While a central promise of President Donald Trump’s campaign is coming to fruition in the construction of a barrier addressing illegal immigration along America’s porous border with Mexico, it was inspiring to join the commander in chief Monday as he promoted tearing down imaginary walls between strong economies and safe environments.
In doing so, he denies Green New Deal promoters the traction they need to advance their radical ideas, which can only succeed by denying reality – both in terms of what’s currently happening with our environment and economy as well as how their policies would have us all living in tents with bicycles being our primary mode of transportation.
Add to this the American Enterprise Institute’s research indicating the Green New Deal would cost each household in this nation nearly $4,000 annually, and you have an offer that Americans – and especially Kentuckians – should refuse.
Among the most entertaining segments of the recent Democratic presidential debates was the dance performed by political leftists running for president as they tried, but failed, to convince us that America’s economy benefits only the “1 percenters.”
It appears they’re mathematically challenged, considering unemployment is at the lowest rate in half a century and 160 million Americans are now working – more than at any time in history.
As the 1 percent argument flops, these big-government progressives are forced to scurry around in search of some other way to bash this nation’s environmental record while still appearing relevant.
One successful tactic from the past is to spin a narrative suggesting the only way for a nation to succeed economically is to trash its land, air and water.
Therefore, if the economy is roaring, the environment must be suffering.
Trump took a sledgehammer to that contention in the East Room on Monday by not only noting how America has set a global example when it comes to protecting the environment while growing its economy, but also by articulating a strong claim that economic strength is a vital prerequisite for environmental health.
He noted, for example, that all signatories of the Paris Climate Accord, which the U.S. withdrew from, lag behind our country in reducing emissions.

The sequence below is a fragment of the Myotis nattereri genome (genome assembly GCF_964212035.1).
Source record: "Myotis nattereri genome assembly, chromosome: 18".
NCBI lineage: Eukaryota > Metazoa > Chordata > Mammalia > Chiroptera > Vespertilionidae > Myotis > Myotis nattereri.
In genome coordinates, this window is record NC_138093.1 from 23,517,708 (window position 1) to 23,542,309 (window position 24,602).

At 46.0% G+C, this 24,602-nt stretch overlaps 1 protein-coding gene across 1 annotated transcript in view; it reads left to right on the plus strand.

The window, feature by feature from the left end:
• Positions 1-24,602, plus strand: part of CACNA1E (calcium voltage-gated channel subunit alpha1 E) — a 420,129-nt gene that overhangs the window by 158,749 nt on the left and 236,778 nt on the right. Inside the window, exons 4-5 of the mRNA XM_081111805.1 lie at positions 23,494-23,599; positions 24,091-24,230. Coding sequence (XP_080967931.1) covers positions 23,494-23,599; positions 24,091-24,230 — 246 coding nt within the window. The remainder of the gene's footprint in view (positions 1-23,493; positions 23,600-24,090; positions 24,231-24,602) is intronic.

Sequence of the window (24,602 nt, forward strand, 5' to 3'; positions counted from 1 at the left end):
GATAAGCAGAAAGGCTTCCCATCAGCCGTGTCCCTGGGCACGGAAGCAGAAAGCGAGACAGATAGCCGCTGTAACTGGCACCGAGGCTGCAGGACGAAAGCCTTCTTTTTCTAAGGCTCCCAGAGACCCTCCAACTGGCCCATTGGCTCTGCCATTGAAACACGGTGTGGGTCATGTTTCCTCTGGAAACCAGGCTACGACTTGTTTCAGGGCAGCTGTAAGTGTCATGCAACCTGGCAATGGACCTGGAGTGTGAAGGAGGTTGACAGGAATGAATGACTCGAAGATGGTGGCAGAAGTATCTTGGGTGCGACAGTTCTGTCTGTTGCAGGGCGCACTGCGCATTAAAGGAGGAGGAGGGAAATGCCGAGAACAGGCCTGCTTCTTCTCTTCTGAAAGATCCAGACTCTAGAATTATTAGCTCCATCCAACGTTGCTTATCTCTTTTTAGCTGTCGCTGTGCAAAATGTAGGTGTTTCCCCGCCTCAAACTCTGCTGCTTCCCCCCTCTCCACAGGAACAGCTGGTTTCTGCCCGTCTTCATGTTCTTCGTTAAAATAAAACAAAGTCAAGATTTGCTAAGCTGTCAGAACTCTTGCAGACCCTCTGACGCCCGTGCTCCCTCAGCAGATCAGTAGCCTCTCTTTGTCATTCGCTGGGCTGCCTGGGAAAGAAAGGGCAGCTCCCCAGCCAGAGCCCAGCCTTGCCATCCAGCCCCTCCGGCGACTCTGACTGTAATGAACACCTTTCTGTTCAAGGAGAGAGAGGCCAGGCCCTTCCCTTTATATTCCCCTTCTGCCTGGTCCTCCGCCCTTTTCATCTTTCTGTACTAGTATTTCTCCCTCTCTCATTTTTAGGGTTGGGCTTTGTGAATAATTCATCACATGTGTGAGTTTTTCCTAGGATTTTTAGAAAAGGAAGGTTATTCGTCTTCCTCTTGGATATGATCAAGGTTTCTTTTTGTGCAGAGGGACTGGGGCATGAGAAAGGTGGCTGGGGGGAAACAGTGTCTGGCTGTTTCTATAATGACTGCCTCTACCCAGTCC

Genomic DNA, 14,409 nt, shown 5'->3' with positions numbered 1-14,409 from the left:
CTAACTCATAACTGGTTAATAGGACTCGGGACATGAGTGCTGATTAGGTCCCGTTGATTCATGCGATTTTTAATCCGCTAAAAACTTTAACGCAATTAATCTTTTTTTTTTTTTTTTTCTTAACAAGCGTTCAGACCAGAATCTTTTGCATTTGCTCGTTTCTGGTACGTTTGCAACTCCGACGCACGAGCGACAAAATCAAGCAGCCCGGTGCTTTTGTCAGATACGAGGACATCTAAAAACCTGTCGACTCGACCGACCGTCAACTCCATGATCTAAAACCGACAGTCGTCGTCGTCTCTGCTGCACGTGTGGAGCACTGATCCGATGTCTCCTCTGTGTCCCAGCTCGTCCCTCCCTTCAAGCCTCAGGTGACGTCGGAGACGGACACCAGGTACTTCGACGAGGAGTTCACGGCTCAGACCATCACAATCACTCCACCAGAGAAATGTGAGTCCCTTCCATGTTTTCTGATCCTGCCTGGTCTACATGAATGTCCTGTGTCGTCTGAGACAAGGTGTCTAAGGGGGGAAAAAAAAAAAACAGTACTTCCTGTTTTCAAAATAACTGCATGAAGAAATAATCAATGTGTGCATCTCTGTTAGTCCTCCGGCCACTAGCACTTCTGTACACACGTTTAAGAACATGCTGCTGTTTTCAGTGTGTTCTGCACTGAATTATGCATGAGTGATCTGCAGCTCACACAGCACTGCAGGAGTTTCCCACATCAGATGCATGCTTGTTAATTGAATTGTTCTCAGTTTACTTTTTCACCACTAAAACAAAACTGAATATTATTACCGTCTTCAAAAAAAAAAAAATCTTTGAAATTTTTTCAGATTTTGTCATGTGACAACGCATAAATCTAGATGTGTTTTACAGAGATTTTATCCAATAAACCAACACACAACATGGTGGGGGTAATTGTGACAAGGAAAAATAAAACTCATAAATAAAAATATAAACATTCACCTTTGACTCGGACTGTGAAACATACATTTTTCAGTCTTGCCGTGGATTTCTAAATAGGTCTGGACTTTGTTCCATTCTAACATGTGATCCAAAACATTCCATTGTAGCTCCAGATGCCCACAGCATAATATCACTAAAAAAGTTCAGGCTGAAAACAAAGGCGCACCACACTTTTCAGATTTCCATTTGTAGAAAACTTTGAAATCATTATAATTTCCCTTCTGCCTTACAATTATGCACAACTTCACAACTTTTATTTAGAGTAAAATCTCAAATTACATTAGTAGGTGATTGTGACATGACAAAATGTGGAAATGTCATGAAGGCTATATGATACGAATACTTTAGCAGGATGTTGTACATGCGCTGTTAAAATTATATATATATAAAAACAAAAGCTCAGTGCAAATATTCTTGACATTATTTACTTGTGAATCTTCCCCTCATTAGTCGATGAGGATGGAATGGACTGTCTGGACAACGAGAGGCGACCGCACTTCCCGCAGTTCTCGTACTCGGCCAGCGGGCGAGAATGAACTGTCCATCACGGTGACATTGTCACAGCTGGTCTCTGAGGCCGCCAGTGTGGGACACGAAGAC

“When we innovate, produce and grow, we’re able to unleash technologies and processes that make the environment better,” he said.
Such an aspirational approach is out in front of fossil-fuel haters, who shallowly discount the potential that innovation in the private sector, which is being powered by new cleaning technology, can have on both energy production and environmental protection and improvement.
For example, Arq, a British company, is constructing a facility on an old U.S. Steel coal-preparation plant in Corbin, where it plans to go online by January, producing a substance using coal sludge that can be blended with oil to lower production costs while yielding a product that’s cleaner yet acts like black gold in terms of the energy it provides.
It will have only a minuscule amount of sulfur after an intense repeated process used to remove pollutants and turn coal waste into usable fuel that can actually be embedded into barrels of oil, making it go further and burn cleaner.
Where in the world are government-dictated energy policies resulting in the kind of research that redeems what was previously considered good-for-nothing waste to produce years’ worth of additional energy supplies, all while reclaiming a facility that had been out of use for years?
Such progress is made possible by a combination of limited government taking an all-the-above approach on energy policy that excludes no viable source plus the genius of a new kind of environmental entrepreneurism displayed by a private sector that never imagined – nor accepted – the either-or scheme propagated by the political left.